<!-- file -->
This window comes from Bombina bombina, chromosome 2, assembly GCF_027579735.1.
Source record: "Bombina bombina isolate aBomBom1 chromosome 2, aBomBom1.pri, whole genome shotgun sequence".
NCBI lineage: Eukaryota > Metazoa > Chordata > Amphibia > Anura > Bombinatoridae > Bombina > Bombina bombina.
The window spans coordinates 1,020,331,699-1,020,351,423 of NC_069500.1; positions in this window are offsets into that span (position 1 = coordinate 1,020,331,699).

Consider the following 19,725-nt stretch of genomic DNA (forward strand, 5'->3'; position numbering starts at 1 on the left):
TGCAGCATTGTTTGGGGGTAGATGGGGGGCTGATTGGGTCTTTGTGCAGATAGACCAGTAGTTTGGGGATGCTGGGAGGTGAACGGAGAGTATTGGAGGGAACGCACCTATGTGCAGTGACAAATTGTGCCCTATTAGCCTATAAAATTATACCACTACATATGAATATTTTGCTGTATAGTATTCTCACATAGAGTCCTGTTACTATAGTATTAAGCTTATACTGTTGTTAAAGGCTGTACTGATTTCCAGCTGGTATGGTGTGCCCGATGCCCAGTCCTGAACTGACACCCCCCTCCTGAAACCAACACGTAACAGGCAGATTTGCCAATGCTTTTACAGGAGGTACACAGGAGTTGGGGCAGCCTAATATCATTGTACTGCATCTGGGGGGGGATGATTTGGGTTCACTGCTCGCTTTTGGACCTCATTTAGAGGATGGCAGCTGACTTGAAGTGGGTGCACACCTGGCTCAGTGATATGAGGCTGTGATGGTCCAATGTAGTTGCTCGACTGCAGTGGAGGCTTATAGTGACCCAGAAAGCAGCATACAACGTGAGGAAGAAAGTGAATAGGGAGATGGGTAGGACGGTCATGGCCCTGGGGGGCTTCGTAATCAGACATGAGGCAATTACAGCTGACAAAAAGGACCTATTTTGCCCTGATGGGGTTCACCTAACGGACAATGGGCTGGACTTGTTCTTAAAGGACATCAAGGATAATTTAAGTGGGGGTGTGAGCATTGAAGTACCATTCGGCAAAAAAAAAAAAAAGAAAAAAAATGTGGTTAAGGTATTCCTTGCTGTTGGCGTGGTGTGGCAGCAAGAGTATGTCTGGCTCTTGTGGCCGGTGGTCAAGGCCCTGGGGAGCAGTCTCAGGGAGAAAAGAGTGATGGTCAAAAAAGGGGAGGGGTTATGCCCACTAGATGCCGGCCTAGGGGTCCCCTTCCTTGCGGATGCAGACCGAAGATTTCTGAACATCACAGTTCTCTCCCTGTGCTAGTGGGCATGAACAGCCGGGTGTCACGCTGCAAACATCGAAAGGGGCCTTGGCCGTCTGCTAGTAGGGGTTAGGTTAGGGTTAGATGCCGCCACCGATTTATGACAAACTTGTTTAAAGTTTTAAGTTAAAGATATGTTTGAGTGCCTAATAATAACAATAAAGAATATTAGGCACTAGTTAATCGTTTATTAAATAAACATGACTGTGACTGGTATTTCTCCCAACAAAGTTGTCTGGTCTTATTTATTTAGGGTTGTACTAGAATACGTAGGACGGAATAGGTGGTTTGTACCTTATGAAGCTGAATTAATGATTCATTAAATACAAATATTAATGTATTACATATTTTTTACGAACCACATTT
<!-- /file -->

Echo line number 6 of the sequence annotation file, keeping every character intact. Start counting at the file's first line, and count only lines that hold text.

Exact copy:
TGCAGCATTGTTTGGGGGTAGATGGGGGGCTGATTGGGTCTTTGTGCAGATAGACCAGTAGTTTGGGGATGCTGGGAGGTGAACGGAGAGTATTGGAGGGAACGCACCTATGTGCAGTGACAAATTGTGCCCTATTAGCCTATAAAATTATACCACTACATATGAATATTTTGCTGTATAGTATTCTCACATAGAGTCCTGTTACTATAGTATTAAGCTTATACTGTTGTTAAAGGCTGTACTGATTTCCAGCTGGTATGGTGTGCCCGATGCCCAGTCCTGAACTGACACCCCCCTCCTGAAACCAACACGTAACAGGCAGATTTGCCAATGCTTTTACAGGAGGTACACAGGAGTTGGGGCAGCCTAATATCATTGTACTGCATCTGGGGGGGGATGATTTGGGTTCACTGCTCGCTTTTGGACCTCATTTAGAGGATGGCAGCTGACTTGAAGTGGGTGCACACCTGGCTCAGTGATATGAGGCTGTGATGGTCCAATGTAGTTGCTCGACTGCAGTGGAGGCTTATAGTGACCCAGAAAGCAGCATACAACGTGAGGAAGAAAGTGAATAGGGAGATGGGTAGGACGGTCATGGCCCTGGGGGGCTTCGTAATCAGACATGAGGCAATTACAGCTGACAAAAAGGACCTATTTTGCCCTGATGGGGTTCACCTAACGGACAATGGGCTGGACTTGTTCTTAAAGGACATCAAGGATAATTTAAGTGGGGGTGTGAGCATTGAAGTACCATTCGGCAAAAAAAAAAAAAAGAAAAAAAATGTGGTTAAGGTATTCCTTGCTGTTGGCGTGGTGTGGCAGCAAGAGTATGTCTGGCTCTTGTGGCCGGTGGTCAAGGCCCTGGGGAGCAGTCTCAGGGAGAAAAGAGTGATGGTCAAAAAAGGGGAGGGGTTATGCCCACTAGATGCCGGCCTAGGGGTCCCCTTCCTTGCGGATGCAGACCGAAGATTTCTGAACATCACAGTTCTCTCCCTGTGCTAGTGGGCATGAACAGCCGGGTGTCACGCTGCAAACATCGAAAGGGGCCTTGGCCGTCTGCTAGTAGGGGTTAGGTTAGGGTTAGATGCCGCCACCGATTTATGACAAACTTGTTTAAAGTTTTAAGTTAAAGATATGTTTGAGTGCCTAATAATAACAATAAAGAATATTAGGCACTAGTTAATCGTTTATTAAATAAACATGACTGTGACTGGTATTTCTCCCAACAAAGTTGTCTGGTCTTATTTATTTAGGGTTGTACTAGAATACGTAGGACGGAATAGGTGGTTTGTACCTTATGAAGCTGAATTAATGATTCATTAAATACAAATATTAATGTATTACATATTTTTTACGAACCACATTT